Dead Reckoning by Lea O’Harra Book Tour, Guest Post & Giveaway! {Ends 2/1/23}

Jan 5, 2023 | 1 comment

’With her deep knowledge of Japanese culture, superb writing, and sensitivity to human foibles. O’Harra has crafted a cross-cultural whodunnit sure to please Japanophiles and mystery lovers alike.”-Suzanne Kamata, author of Losing Kei

Book Details:

Dead Reckoning by Lea O’Harra

Publisher: Sharpe Books-UK (Sept 29, 2022)
Category: Crime Fiction, Family Life, Kidnapping
Tour dates: January 5-31, 2023
ISBN: 979-8361831937                                    ASIN: B0BGYG3HGX
Available in Print and ebook, 289 pages

Book Description:

Indiana, January 2010.

It’s a hot summer’s day in 1984 when twelve-year-old Gilly and her friend Sally find a dead new-born in a shoebox in the cemetery of their tiny town. Deciding to keep their discovery a secret, they bury the body in Gilly’s yard.

The results are disastrous. Flowers are mysteriously left on strollers. Two local children disappear and end up dead. A suspect is arrested and confesses, blaming the deaths on the girls’ having taken the dead baby.

Gilly grows up but is haunted by what’s happened. As a young woman, she flees the town and its memories, going all the way to Japan.
Returning with her Japanese husband Toshi to attend her mother’s funeral, Gilly finds the past is not past. She’s threatened, and someone is putting flowers on strollers again.

When another child is abducted, Gilly knows she must discover the truth about what happened all those years ago before more lives are lost.

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Review By LAWonder10:

Dead Reckoning is a creative, suspenseful murder mystery. It begins with two close friends; very different in personalities.

Sally was the more aggressive one and Gilly was the more reserved, timid, deep-thinking one. Against Gilly’s protests, the 12-year-old girls went into the local cemetery one night. What they discovered, and even took home was shocking! It was their very well-kept secret for years to come.

Now an adult, successful Gilly returns home with her husband, Toshi, to attend her mother’s funeral. he hadn’t seen her mother in a few years since she was married to a Japanese Man and working at the University there. The distance was not the only reason she hadn’t returned home. The town was full of bad memories and her family had been close, yet dysfunctional. Her marriage was not as she had hoped it would be. Her mostly quiet husband was grumbing constantly.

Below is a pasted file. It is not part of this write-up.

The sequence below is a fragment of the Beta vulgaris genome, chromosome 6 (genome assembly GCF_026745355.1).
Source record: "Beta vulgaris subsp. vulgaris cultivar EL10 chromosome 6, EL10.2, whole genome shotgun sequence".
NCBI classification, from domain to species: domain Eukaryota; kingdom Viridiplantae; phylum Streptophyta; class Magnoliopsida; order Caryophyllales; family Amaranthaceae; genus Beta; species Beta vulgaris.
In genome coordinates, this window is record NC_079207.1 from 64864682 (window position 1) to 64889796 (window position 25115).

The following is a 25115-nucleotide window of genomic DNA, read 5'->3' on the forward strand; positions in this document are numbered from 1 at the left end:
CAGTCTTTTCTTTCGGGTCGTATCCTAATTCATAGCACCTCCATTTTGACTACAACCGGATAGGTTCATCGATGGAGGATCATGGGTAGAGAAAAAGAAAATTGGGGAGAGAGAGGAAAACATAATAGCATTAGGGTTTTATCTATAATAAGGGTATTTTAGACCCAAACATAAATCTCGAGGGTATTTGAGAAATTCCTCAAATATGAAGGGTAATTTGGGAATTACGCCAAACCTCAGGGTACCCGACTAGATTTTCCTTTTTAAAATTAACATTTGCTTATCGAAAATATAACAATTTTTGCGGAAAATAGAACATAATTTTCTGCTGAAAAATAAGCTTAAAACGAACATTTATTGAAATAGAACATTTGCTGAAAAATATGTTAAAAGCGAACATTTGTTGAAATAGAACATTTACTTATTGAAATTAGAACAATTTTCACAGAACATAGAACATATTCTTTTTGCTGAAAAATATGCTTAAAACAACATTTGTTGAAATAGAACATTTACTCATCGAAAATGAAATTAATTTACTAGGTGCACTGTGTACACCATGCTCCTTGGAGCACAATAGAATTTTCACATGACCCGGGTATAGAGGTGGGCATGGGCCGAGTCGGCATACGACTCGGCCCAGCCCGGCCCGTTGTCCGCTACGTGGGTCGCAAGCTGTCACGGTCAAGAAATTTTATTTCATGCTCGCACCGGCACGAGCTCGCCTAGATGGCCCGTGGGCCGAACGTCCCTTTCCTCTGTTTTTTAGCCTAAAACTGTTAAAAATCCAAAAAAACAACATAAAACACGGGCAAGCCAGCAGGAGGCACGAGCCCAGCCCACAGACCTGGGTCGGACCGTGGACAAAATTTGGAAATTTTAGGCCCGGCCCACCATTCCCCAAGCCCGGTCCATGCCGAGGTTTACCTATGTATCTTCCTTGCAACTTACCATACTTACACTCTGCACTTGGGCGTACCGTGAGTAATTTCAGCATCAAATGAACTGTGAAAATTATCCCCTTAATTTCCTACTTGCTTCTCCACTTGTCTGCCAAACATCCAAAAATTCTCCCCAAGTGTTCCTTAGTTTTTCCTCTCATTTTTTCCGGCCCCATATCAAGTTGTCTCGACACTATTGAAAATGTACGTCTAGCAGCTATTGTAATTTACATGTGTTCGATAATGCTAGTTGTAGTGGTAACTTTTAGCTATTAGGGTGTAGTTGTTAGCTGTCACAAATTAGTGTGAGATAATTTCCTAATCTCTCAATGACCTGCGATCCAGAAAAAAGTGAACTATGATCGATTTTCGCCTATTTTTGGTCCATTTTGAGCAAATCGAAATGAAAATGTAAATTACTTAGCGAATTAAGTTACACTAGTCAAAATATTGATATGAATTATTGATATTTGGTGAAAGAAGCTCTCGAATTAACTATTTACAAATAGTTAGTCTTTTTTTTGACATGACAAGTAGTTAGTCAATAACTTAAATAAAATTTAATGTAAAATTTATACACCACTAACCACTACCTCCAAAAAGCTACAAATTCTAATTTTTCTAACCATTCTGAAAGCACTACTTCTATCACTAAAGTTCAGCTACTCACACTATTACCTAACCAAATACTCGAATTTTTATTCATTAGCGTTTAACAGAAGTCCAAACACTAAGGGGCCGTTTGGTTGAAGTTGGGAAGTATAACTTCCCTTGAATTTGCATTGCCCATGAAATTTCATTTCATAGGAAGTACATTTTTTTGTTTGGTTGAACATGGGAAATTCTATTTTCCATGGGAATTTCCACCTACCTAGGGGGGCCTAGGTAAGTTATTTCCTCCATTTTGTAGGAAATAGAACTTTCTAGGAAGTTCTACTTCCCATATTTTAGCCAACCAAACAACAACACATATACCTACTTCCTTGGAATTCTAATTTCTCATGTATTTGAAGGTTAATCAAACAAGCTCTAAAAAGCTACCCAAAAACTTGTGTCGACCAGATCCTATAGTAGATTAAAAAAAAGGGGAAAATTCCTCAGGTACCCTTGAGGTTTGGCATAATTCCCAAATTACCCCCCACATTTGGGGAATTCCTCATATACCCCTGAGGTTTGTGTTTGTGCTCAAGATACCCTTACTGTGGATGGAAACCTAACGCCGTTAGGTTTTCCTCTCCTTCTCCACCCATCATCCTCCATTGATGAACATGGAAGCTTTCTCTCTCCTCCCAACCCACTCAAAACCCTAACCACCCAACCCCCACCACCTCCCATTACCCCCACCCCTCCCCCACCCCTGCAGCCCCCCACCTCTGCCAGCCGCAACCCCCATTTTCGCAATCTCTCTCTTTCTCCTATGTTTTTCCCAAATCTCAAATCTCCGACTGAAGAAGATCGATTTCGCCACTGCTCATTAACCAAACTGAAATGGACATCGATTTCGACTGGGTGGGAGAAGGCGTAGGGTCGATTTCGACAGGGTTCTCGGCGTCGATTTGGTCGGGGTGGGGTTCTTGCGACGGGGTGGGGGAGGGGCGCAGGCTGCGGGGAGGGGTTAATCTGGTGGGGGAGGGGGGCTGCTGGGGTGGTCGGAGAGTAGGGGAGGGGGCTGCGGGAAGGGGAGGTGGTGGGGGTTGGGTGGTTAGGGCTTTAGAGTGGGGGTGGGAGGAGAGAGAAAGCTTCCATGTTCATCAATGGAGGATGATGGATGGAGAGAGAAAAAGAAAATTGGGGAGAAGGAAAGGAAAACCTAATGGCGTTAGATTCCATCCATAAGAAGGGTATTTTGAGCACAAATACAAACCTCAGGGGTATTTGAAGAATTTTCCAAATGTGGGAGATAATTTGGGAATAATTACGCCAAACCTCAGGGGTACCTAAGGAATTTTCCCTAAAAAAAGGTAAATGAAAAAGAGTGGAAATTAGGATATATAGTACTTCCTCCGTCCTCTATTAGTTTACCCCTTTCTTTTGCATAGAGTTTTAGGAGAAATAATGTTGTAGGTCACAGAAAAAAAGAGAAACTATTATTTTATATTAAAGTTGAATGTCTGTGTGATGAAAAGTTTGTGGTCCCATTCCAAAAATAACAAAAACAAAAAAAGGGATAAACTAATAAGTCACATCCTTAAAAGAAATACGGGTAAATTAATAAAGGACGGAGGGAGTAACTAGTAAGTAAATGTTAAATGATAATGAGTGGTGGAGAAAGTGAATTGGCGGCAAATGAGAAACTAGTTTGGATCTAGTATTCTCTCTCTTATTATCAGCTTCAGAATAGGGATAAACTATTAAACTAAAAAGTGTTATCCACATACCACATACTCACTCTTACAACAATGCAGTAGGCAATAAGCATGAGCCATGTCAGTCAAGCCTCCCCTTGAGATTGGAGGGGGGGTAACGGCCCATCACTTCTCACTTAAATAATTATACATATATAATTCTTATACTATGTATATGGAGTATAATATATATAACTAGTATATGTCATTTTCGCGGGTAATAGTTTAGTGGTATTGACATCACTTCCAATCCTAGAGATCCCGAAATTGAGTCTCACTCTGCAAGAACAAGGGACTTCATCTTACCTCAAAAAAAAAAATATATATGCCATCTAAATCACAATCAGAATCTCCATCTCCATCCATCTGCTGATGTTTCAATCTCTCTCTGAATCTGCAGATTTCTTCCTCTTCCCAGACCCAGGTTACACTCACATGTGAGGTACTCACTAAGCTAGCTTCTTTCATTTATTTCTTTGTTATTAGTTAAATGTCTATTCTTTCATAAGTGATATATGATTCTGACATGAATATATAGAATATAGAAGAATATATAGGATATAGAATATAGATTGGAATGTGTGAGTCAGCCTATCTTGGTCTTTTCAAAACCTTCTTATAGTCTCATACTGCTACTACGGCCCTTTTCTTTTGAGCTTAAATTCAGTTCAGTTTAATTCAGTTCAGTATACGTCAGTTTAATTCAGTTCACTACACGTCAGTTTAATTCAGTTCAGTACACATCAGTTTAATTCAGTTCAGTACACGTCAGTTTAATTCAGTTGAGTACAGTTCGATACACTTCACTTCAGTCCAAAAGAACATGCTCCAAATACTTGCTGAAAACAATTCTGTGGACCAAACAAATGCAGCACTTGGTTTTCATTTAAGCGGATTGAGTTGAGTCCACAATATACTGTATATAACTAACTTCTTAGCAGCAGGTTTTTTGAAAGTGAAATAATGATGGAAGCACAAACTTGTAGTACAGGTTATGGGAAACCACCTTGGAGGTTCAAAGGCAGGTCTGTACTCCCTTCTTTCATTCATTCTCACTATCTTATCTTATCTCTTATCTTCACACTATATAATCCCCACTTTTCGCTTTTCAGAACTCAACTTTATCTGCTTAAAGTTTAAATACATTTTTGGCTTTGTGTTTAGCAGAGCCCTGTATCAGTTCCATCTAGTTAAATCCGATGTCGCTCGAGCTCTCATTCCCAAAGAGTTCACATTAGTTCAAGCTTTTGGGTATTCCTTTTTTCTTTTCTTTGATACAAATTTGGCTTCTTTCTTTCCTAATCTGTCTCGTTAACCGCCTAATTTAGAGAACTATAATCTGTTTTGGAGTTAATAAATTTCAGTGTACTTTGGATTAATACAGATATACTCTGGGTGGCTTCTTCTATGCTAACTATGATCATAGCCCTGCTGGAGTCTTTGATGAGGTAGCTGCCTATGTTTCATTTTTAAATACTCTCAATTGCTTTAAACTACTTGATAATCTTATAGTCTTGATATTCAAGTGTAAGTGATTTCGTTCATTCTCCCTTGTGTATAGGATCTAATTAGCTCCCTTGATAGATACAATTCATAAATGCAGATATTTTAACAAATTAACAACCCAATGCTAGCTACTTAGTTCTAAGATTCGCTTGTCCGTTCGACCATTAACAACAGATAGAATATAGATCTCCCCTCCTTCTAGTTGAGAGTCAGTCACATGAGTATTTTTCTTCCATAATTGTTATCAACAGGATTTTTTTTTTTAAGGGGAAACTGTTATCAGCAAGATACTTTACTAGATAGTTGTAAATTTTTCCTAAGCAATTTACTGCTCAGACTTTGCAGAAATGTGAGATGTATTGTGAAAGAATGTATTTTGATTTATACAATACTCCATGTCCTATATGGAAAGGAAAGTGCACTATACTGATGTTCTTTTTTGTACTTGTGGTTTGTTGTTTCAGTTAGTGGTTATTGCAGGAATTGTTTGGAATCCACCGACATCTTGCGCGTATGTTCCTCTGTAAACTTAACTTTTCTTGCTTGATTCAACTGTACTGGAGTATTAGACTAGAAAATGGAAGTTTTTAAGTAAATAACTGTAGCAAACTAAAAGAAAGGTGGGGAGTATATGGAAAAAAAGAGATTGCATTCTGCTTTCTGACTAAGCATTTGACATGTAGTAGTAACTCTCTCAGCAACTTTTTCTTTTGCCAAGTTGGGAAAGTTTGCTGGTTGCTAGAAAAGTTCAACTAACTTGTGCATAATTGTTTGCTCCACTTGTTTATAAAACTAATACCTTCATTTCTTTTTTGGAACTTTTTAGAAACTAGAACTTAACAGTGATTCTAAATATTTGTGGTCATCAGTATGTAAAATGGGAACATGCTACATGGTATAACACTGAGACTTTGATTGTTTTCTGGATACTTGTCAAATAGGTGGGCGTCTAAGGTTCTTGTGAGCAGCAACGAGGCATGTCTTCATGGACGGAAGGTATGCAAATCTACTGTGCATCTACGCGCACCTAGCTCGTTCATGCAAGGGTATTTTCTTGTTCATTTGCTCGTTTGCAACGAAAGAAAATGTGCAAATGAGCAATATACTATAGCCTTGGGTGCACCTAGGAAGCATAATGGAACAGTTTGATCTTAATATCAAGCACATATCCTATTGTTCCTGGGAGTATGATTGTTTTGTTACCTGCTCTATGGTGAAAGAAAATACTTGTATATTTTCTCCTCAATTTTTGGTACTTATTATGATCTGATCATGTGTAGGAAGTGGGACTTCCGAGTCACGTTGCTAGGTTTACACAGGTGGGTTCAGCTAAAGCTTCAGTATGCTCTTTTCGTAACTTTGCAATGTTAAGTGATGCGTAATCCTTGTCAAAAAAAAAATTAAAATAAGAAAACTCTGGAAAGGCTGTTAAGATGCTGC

The past began to open up into the present. One must eventually face the past, then put it behind. Gilly’s life will never be the same.

This is a, mostly, well-written book. The only concern I had with it is, occasionally it was not immediately clear if it was a past scenario or the present. Otherwise, it kept the reader on the “edge of his/her seat” awaiting the next scene. t was somewhat predictable but had enough twists so the reader was not sure until the very end.

The Title and the Cover image were both simple,  yet, clever and very fitting.

The individuals felt like actual people and the reader was successfully “brought into” the story.

I offer a Four and a Half Stars rating.

This book was gifted me with no pressure for a positive review. This is my honest review.

Guest Post:

In what ways has writing affected aspects of your life?
For me, being a reader is a prerequisite to being a writer. I was a shy child, invariably described as having my nose buried in a book. I grew up in a tiny town – population five hundred – in the northeast corner of Indiana, and I vividly recall the thrill I experienced on learning to read at the age of six. My horizons dramatically expanded as it became apparent that books represented a passport to the rest of the world. I could not only visit other countries through reading about them but also travel in time, learning of customs past and marveling at futures imagined.
I suppose any avid reader harbors, whether consciously or not, a wish to put pen to paper. That was certainly true of me from an early age. I tried writing a first novel when I was ten. I wrote short stories in school. I had to write a BA honors thesis for my undergraduate degree, followed by an MA and a doctoral thesis.
On getting my PhD from Edinburgh University, I was employed by a university in Japan – and I worked full-time as a professor of English language and literature for the following 36 years.